How to Get Patients to Schedule (and Show Up) for Bi-Annual Check-Ups
It’s estimated that one-third of Americans do not visit a dentist on a regular basis, and another ten percent of patients miss appointments without calling to reschedule. Not only is this detrimental to your patients’ overall health, but it affects your practice as well. Here in our Bountiful dental practice, we’ve been challenged with how to get patients to schedule (and show up for) their check-ups.
In the airline industry, airlines try to predict the likelihood of a no-show and overbook their flights to try and hedge off the cost. This leads to frustrated passengers when more show up than the airline planned for.
As dentists, we hold a more personal relationship with our patients. The consequences of overbooking and frustration could mean losing a patient you couldn’t afford to lose in the first place.
Instead of using the airline philosophy, here are a few ways to encourage greater turnout for appointments and regularly scheduling of check-ups in your dental practice.
These are an age-old tradition that doctors’ offices use. We’re often familiar with the call to confirm an appointment 24-48 hours in advance. But what about reminding patients when they’re due for a cleaning or procedure when they haven’t booked an appointment?
Every day in our society, we try to pack more to-dos onto our list, but haven’t yet found the ability to stretch time out longer. This leads to an overloaded society stressed about cleaning the house, taking kids to practice, getting homework done and finishing projects at work. With the day-to-day on their mind, it can be easy to forget a dental check-up that happens once every six months.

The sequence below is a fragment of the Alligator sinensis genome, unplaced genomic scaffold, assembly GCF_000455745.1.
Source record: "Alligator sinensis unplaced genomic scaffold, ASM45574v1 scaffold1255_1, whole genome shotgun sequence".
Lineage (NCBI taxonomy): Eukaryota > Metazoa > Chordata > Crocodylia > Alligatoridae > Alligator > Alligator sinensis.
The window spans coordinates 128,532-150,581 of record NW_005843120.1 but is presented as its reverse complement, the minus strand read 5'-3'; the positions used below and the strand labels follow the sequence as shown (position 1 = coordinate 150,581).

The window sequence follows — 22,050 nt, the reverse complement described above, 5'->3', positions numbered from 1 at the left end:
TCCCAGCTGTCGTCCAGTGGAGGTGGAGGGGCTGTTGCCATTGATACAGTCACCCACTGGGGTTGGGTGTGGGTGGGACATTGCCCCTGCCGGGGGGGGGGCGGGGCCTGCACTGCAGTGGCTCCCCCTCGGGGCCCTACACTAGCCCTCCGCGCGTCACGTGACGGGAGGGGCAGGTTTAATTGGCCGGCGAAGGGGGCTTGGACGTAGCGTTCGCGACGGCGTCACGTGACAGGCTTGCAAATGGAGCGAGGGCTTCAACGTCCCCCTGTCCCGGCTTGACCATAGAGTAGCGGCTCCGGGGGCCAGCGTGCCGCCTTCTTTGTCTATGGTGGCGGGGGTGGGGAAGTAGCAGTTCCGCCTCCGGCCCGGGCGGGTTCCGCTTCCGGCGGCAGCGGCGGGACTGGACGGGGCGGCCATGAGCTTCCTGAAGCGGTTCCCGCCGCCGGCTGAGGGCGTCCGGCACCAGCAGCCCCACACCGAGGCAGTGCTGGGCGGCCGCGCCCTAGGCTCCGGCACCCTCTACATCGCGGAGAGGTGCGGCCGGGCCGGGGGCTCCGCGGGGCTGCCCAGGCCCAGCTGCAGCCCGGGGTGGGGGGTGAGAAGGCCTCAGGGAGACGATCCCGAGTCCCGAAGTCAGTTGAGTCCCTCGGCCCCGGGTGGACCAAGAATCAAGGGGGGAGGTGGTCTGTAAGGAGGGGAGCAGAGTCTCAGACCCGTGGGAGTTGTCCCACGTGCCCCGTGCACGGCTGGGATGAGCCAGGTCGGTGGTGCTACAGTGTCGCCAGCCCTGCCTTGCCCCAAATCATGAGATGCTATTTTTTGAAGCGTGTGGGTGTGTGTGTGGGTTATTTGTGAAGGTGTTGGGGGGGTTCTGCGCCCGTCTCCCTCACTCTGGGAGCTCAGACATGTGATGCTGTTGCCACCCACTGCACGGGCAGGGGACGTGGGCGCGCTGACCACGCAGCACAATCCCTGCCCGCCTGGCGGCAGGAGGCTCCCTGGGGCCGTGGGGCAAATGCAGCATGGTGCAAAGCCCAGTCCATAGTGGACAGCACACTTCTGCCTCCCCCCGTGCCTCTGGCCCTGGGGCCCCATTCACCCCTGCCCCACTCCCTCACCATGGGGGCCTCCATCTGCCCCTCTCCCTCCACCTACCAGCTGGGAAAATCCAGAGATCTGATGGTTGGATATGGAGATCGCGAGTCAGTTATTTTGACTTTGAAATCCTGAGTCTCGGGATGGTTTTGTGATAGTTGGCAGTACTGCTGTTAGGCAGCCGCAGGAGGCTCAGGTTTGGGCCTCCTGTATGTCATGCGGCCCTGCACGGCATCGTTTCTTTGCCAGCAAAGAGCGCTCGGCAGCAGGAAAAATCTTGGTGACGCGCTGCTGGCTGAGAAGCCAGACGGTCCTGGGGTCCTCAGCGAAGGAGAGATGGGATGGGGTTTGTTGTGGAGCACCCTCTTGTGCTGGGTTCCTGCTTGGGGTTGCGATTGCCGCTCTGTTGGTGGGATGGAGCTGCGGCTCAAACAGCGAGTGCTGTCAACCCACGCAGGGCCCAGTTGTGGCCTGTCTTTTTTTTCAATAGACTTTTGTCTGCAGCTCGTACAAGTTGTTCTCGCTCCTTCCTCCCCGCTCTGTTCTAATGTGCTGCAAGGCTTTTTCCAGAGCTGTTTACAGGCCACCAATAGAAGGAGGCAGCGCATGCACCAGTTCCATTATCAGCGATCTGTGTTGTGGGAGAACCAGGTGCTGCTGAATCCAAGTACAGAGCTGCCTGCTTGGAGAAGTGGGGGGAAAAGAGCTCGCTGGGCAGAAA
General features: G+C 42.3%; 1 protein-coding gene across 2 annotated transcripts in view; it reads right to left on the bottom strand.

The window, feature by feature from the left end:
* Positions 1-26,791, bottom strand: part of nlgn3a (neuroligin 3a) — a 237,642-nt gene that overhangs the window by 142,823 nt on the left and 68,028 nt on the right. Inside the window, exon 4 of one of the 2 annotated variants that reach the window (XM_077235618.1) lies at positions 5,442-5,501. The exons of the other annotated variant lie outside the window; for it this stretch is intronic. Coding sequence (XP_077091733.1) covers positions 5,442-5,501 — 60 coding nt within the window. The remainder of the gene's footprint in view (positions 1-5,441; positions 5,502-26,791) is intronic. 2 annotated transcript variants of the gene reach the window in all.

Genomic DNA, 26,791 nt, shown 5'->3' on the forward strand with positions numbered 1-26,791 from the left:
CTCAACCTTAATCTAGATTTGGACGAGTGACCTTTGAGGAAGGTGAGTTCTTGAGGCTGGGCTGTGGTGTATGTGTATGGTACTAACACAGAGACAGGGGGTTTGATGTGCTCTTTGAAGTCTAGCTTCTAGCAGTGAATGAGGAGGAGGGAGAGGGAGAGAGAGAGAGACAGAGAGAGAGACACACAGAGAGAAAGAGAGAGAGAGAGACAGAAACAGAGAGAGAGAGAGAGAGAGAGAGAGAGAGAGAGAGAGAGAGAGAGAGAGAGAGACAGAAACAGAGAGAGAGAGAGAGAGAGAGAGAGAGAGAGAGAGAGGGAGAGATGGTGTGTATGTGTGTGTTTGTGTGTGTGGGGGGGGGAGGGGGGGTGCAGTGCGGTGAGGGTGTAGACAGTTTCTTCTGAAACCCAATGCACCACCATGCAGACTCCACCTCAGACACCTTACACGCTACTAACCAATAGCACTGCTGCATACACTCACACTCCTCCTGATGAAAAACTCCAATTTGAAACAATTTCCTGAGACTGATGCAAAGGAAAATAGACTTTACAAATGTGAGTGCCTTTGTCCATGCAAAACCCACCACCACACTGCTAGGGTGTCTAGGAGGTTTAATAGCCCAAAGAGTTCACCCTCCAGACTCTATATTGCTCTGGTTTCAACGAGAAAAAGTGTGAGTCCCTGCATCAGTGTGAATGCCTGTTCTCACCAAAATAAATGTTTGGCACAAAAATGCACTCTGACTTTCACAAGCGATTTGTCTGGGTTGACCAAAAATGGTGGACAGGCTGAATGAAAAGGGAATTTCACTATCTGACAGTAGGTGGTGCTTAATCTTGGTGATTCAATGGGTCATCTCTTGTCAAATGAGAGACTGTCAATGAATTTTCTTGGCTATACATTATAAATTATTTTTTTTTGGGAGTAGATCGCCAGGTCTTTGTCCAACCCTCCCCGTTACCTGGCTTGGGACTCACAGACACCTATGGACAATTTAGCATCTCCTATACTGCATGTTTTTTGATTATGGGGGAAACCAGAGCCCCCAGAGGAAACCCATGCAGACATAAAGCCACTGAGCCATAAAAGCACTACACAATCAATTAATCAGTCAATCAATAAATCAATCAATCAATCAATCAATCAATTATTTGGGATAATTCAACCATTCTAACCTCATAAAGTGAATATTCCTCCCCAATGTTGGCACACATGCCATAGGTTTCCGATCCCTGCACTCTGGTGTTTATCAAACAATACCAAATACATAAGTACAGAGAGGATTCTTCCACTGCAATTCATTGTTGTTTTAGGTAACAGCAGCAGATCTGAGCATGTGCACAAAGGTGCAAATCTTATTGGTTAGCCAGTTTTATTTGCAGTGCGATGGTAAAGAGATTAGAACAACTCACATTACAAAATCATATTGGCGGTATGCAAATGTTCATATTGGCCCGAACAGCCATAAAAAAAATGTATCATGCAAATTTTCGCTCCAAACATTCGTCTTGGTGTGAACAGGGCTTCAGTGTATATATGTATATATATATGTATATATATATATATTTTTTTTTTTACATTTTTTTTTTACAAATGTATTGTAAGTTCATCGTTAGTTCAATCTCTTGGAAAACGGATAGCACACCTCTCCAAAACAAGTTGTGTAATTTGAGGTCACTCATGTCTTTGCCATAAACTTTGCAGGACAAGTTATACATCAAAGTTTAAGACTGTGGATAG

Communicate with the patient the way they want to be communicated with
There are many platforms out there that will give you the ability to communicate in different methods with different patients.
An elderly patient may expressly want postcard reminders, when a patient in their late teens or twenties would most likely prefer a text over a phone call or email. Does the wife or husband need to be the one to make the appointment?
Change your language when you confirm appointments
A few years ago, a restaurant was plagued with no-show diners that increased their wait times and dipped into their profits. Their hostesses would call diners the day of the reservation to remind them and would ask the client to “please let them know if anything changes.”
Then the manager had an idea. For one month, he asked the hostesses to change the language they used. Hostesses were to ask the patron, “Will you please call us if anything changes?”
It turns out, getting the committed ‘yes’ from the patron on the other end decreased no-shows by half.
Be open with your clients about their dental health and the procedures they need
Clearly communicating with your patients what the procedure entails, where in their mouth the issue is and how serious it is to get fixed could greatly increase their commitment to obtaining treatment. The results are even better if you can show your patients the problem spot on the x-ray or using a mirror.
It seems we all have our own tips and tricks for keeping our chairs full, and patients happy and healthy. Have you tried any of these methods? What has been successful for you? Share your thoughts in the comments below!
For more ideas for managing broken appointments, visit this article.